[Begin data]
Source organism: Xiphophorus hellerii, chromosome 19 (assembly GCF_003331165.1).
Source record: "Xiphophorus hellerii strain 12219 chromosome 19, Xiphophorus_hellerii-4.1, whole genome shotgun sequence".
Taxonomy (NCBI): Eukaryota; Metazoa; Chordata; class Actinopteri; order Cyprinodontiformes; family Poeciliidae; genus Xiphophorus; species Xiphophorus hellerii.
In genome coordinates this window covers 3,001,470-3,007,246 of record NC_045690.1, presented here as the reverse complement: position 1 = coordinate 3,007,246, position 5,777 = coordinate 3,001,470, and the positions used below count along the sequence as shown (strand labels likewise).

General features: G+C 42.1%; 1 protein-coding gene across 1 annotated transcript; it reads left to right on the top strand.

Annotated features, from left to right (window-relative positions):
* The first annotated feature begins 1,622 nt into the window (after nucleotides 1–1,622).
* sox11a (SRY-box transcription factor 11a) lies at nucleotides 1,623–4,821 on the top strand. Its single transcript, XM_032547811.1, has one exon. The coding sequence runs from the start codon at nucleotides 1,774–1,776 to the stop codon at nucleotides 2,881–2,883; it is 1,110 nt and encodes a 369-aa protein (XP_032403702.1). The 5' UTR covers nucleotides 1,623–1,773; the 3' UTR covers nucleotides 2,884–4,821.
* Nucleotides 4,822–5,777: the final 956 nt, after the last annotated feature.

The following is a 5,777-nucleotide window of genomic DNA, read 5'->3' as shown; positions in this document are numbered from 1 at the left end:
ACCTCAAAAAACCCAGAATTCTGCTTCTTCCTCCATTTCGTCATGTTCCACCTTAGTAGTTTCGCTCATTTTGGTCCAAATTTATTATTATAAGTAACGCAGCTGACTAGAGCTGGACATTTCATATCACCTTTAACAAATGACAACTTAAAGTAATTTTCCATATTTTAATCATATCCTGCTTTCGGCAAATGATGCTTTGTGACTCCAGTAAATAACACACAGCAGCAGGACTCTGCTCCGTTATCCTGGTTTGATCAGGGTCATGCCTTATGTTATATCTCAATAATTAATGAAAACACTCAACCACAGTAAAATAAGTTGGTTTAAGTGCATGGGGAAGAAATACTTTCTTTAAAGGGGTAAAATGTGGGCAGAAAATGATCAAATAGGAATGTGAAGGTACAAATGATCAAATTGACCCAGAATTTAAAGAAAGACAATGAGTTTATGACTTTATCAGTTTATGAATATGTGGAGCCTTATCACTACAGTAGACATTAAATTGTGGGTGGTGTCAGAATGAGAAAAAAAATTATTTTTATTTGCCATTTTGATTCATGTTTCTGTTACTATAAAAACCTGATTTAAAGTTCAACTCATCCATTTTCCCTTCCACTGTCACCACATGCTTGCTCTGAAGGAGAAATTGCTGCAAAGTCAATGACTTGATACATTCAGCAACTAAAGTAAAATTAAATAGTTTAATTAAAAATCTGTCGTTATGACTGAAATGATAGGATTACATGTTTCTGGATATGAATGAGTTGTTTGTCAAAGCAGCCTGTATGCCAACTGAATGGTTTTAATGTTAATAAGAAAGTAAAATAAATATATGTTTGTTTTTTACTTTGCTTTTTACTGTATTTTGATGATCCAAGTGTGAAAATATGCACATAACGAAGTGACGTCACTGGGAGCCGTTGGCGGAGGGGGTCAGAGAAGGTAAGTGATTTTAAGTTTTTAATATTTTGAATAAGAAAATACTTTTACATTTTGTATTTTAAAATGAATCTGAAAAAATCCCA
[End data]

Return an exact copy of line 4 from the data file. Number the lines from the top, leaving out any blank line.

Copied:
In genome coordinates this window covers 3,001,470-3,007,246 of record NC_045690.1, presented here as the reverse complement: position 1 = coordinate 3,007,246, position 5,777 = coordinate 3,001,470, and the positions used below count along the sequence as shown (strand labels likewise).